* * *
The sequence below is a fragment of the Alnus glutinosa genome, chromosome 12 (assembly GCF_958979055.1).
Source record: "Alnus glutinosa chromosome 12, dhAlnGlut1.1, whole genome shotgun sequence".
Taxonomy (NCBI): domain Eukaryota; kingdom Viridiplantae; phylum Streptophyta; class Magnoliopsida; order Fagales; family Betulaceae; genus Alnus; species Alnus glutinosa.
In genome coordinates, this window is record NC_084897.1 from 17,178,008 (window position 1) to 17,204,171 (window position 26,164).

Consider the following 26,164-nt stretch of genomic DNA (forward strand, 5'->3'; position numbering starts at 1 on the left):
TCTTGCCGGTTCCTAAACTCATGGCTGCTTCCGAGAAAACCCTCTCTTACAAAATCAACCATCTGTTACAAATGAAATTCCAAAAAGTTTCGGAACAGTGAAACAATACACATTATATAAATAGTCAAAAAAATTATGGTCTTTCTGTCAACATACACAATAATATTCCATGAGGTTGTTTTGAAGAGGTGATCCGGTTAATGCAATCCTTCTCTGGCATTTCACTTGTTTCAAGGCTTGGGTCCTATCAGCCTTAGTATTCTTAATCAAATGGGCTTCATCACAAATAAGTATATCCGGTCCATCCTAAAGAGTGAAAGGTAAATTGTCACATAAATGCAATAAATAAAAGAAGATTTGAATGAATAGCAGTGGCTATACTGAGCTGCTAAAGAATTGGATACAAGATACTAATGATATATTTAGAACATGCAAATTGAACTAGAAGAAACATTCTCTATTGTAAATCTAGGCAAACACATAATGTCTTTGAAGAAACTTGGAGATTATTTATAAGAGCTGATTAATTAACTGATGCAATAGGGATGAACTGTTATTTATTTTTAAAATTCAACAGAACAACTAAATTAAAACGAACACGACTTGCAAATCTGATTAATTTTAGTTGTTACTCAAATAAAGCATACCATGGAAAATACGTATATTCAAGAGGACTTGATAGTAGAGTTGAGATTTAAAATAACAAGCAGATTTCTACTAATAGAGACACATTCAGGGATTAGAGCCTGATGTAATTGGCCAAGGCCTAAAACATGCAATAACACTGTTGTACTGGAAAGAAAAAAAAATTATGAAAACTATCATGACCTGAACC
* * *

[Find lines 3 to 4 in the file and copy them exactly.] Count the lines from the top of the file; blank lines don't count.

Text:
Taxonomy (NCBI): domain Eukaryota; kingdom Viridiplantae; phylum Streptophyta; class Magnoliopsida; order Fagales; family Betulaceae; genus Alnus; species Alnus glutinosa.
In genome coordinates, this window is record NC_084897.1 from 17,178,008 (window position 1) to 17,204,171 (window position 26,164).